Matthew writes as a Jew to his fellow Jews to present to them the evidence for Jesus' claim to be the King of the Jews. Matthew's gospel begins with the genealogy of Jesus, tracing him back to David, King of Israel, and then to Abraham, the first Jew. Matthew traces Jesus' lineage through Joseph, his foster father, rather than through Mary, his biological mother
Matthew’s audience were Jewish-Christians who were also challenged to cope with the non-Jewish Christians who were increasingly joining their ranks Matthew begins his story with Jewish Family Tree of Jesus which includes foreign, pagan women: Tamar, Rahab, Ruth and Uriah’s wife.
Matthew’s audience were Jewish-Christians who were also challenged to cope with the non-Jewish Christians who were increasingly joining their ranks Matthew features the story of the Magi searching for Jesus and the Canaanite woman seeking Jesus’ help for her daughter.
Matthew’s audience were Jewish-Christians who were also challenged to cope with the non-Jewish Christians who were increasingly joining their ranks At the end of the Gospel, Jesus gives his disciples the task of teaching all nations.
Matthew’s audience were Jewish-Christians who were also challenged to cope with the non-Jewish Christians who were increasingly joining their ranks In between the first and last chapters, Matthew explains, by means of story and sermon, how the Jewish family of Jesus can and must extend into the Gentile family of the Church.
The Gospel according to Matthew is placed as the first book of the New Testament not because it was written first; rather, it serves as a bridge between the Old Testament and the New, showing how the former is fulfilled in the latter.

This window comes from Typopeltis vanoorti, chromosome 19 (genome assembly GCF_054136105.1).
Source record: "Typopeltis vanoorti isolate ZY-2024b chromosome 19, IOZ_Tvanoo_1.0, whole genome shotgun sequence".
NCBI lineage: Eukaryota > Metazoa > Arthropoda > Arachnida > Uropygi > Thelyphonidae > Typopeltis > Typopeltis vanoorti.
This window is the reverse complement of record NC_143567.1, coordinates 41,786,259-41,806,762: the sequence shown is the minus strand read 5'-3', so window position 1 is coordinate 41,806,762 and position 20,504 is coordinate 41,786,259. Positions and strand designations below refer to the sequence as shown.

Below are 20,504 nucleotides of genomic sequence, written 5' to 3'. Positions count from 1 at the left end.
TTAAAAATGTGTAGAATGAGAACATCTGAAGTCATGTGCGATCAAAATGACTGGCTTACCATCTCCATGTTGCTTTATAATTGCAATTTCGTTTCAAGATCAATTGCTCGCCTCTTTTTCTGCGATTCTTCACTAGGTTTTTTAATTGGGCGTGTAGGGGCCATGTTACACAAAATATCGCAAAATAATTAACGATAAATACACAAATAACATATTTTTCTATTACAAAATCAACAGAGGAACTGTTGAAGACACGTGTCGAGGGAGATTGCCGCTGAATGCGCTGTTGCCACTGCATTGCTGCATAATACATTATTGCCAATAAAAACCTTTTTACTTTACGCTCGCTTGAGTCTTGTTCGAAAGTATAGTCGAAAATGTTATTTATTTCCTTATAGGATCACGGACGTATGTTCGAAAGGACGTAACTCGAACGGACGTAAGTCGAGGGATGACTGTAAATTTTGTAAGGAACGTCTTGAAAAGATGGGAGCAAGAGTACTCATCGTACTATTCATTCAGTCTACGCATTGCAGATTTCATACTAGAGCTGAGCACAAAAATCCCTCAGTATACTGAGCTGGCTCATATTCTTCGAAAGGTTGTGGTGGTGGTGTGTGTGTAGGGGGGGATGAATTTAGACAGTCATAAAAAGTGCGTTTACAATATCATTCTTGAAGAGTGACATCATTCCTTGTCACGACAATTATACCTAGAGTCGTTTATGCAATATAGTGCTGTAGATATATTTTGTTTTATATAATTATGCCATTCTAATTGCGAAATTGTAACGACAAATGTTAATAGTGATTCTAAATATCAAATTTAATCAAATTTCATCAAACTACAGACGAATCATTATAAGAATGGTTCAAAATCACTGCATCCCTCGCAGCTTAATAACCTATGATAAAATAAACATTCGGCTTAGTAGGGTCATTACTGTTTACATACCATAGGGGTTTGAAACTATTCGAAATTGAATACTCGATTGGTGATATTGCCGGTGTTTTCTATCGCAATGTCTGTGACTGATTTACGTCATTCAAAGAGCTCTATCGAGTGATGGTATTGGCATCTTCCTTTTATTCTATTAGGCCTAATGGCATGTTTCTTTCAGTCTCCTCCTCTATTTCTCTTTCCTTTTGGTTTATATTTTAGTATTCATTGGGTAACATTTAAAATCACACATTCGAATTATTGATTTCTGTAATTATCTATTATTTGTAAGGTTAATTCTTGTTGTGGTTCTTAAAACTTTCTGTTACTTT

The Infancy Narrative (Matthew 1:1-2:23) Jesus is designated as "the son of David, the son of Abraham" the genealogy of Jesus Christ, the Messiah, the royal anointed one The first of the gospel's fulfillment citations, whose purpose it is to show that he was the one to whom the prophecies of Israel were pointing By his sojourn there and his subsequent return after the king's death he relives the Exodus experience of Israel. The words of the Lord spoken through the prophet Hosea, "Out of Egypt I called my son," are fulfilled in him
The Proclamation of the Kingdom (Matthew 3:1-7:29) Ministry and Mission in Galilee (Matthew 8:1-11:1) Opposition from Israel (Matthew 11:2-13:53) Jesus, the Kingdom, and the Church (Matthew 13:54-18:35) Ministry in Judea and Jerusalem (Matthew 19:1-25:46) five great discourses of Jesus, each concluding with the formula "When Jesus finished these words" or one closely similar In every case the discourse is preceded by a narrative section, each narrative and discourse together constituting a "book" of the gospel.
The Proclamation of the Kingdom (Matthew 3:1-7:29) Ministry and Mission in Galilee (Matthew 8:1-11:1) Opposition from Israel (Matthew 11:2-13:53) Jesus, the Kingdom, and the Church (Matthew 13:54-18:35) Ministry in Judea and Jerusalem (Matthew 19:1-25:46) five great discourses of Jesus: Sermon on the Mount Missionary Discourse Parable Discourse “ Church Order” Discourse Eschatological Discourse
The Passion and Resurrection (Matthew 26:1-28:20) The story of Jesus' passion and resurrection, the climax of the gospel, throws light on all that has preceded. In Matthew "righteousness" means both the faithful response to the will of God demanded of all to whom that will is announced and also the saving activity of God for his people The passion-resurrection of God's Son means nothing less than the turn of the ages, a new stage of history, the coming of the Son of Man in his kingdom